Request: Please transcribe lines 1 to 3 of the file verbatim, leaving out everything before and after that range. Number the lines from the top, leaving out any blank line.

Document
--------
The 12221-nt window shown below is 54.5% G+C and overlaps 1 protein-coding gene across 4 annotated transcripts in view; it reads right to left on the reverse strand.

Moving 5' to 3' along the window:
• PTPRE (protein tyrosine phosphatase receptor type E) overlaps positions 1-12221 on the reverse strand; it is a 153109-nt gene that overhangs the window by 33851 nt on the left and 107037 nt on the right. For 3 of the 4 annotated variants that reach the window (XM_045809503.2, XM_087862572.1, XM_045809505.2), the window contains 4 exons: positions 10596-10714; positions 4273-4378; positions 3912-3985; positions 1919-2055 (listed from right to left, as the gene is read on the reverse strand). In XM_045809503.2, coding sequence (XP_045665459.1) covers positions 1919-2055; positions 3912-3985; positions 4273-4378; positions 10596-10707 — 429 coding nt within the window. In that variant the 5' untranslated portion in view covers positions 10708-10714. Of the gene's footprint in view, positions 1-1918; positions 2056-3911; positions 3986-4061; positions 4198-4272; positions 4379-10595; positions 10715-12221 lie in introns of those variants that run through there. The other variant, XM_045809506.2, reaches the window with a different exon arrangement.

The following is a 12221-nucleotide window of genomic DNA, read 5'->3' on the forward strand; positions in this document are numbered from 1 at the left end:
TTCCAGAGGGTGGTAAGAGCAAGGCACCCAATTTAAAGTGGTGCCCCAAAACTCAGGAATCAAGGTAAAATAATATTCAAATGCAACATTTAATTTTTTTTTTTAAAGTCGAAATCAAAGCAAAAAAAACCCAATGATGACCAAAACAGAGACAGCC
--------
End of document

The 12221-nt window shown below is 54.5% G+C and overlaps 1 protein-coding gene across 4 annotated transcripts in view; it reads right to left on the reverse strand.

Moving 5' to 3' along the window:
• PTPRE (protein tyrosine phosphatase receptor type E) overlaps positions 1-12221 on the reverse strand; it is a 153109-nt gene that overhangs the window by 33851 nt on the left and 107037 nt on the right. For 3 of the 4 annotated variants that reach the window (XM_045809503.2, XM_087862572.1, XM_045809505.2), the window contains 4 exons: positions 10596-10714; positions 4273-4378; positions 3912-3985; positions 1919-2055 (listed from right to left, as the gene is read on the reverse strand). In XM_045809503.2, coding sequence (XP_045665459.1) covers positions 1919-2055; positions 3912-3985; positions 4273-4378; positions 10596-10707 — 429 coding nt within the window. In that variant the 5' untranslated portion in view covers positions 10708-10714. Of the gene's footprint in view, positions 1-1918; positions 2056-3911; positions 3986-4061; positions 4198-4272; positions 4379-10595; positions 10715-12221 lie in introns of those variants that run through there. The other variant, XM_045809506.2, reaches the window with a different exon arrangement.